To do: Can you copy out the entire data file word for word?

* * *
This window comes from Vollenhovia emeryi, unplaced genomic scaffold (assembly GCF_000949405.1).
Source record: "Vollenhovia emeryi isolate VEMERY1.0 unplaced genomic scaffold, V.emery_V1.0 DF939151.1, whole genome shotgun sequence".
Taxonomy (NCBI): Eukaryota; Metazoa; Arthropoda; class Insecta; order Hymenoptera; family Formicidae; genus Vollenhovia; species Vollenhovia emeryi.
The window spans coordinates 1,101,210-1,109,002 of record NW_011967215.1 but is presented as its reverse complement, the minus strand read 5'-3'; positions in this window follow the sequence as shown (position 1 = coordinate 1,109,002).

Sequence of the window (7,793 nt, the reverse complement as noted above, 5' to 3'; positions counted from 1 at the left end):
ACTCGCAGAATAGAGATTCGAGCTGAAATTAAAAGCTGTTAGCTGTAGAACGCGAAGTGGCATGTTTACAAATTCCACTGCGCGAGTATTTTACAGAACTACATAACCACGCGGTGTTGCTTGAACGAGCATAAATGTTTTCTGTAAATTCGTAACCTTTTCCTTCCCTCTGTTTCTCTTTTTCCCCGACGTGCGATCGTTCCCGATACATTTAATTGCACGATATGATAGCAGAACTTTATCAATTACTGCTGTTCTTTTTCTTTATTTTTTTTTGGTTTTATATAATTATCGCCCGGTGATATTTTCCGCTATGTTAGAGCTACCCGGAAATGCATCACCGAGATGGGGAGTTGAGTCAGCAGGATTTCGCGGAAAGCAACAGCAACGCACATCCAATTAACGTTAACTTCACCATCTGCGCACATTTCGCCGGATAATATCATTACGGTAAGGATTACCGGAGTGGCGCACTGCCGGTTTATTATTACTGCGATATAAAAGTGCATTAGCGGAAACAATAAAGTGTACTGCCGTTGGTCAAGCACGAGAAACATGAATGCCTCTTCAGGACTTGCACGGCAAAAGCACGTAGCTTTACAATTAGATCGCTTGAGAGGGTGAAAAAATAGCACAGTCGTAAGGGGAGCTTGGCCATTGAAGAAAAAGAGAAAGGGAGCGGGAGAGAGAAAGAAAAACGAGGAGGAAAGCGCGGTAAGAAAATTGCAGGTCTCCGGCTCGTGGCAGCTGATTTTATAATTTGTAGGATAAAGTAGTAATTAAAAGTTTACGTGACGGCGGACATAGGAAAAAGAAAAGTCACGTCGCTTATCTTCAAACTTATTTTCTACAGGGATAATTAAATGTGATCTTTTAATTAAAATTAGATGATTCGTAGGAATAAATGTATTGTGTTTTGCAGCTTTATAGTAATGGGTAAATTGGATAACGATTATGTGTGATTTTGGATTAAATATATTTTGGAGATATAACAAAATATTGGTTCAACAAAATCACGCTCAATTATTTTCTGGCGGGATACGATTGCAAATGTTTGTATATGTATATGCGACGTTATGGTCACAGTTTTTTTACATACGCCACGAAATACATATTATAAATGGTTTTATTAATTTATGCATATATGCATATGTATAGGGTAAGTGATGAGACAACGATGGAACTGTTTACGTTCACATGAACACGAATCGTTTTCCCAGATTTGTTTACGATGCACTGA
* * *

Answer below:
This window comes from Vollenhovia emeryi, unplaced genomic scaffold (assembly GCF_000949405.1).
Source record: "Vollenhovia emeryi isolate VEMERY1.0 unplaced genomic scaffold, V.emery_V1.0 DF939151.1, whole genome shotgun sequence".
Taxonomy (NCBI): Eukaryota; Metazoa; Arthropoda; class Insecta; order Hymenoptera; family Formicidae; genus Vollenhovia; species Vollenhovia emeryi.
The window spans coordinates 1,101,210-1,109,002 of record NW_011967215.1 but is presented as its reverse complement, the minus strand read 5'-3'; positions in this window follow the sequence as shown (position 1 = coordinate 1,109,002).

Sequence of the window (7,793 nt, the reverse complement as noted above, 5' to 3'; positions counted from 1 at the left end):
ACTCGCAGAATAGAGATTCGAGCTGAAATTAAAAGCTGTTAGCTGTAGAACGCGAAGTGGCATGTTTACAAATTCCACTGCGCGAGTATTTTACAGAACTACATAACCACGCGGTGTTGCTTGAACGAGCATAAATGTTTTCTGTAAATTCGTAACCTTTTCCTTCCCTCTGTTTCTCTTTTTCCCCGACGTGCGATCGTTCCCGATACATTTAATTGCACGATATGATAGCAGAACTTTATCAATTACTGCTGTTCTTTTTCTTTATTTTTTTTTGGTTTTATATAATTATCGCCCGGTGATATTTTCCGCTATGTTAGAGCTACCCGGAAATGCATCACCGAGATGGGGAGTTGAGTCAGCAGGATTTCGCGGAAAGCAACAGCAACGCACATCCAATTAACGTTAACTTCACCATCTGCGCACATTTCGCCGGATAATATCATTACGGTAAGGATTACCGGAGTGGCGCACTGCCGGTTTATTATTACTGCGATATAAAAGTGCATTAGCGGAAACAATAAAGTGTACTGCCGTTGGTCAAGCACGAGAAACATGAATGCCTCTTCAGGACTTGCACGGCAAAAGCACGTAGCTTTACAATTAGATCGCTTGAGAGGGTGAAAAAATAGCACAGTCGTAAGGGGAGCTTGGCCATTGAAGAAAAAGAGAAAGGGAGCGGGAGAGAGAAAGAAAAACGAGGAGGAAAGCGCGGTAAGAAAATTGCAGGTCTCCGGCTCGTGGCAGCTGATTTTATAATTTGTAGGATAAAGTAGTAATTAAAAGTTTACGTGACGGCGGACATAGGAAAAAGAAAAGTCACGTCGCTTATCTTCAAACTTATTTTCTACAGGGATAATTAAATGTGATCTTTTAATTAAAATTAGATGATTCGTAGGAATAAATGTATTGTGTTTTGCAGCTTTATAGTAATGGGTAAATTGGATAACGATTATGTGTGATTTTGGATTAAATATATTTTGGAGATATAACAAAATATTGGTTCAACAAAATCACGCTCAATTATTTTCTGGCGGGATACGATTGCAAATGTTTGTATATGTATATGCGACGTTATGGTCACAGTTTTTTTACATACGCCACGAAATACATATTATAAATGGTTTTATTAATTTATGCATATATGCATATGTATAGGGTAAGTGATGAGACAACGATGGAACTGTTTACGTTCACATGAACACGAATCGTTTTCCCAGATTTGTTTACGATGCACTGA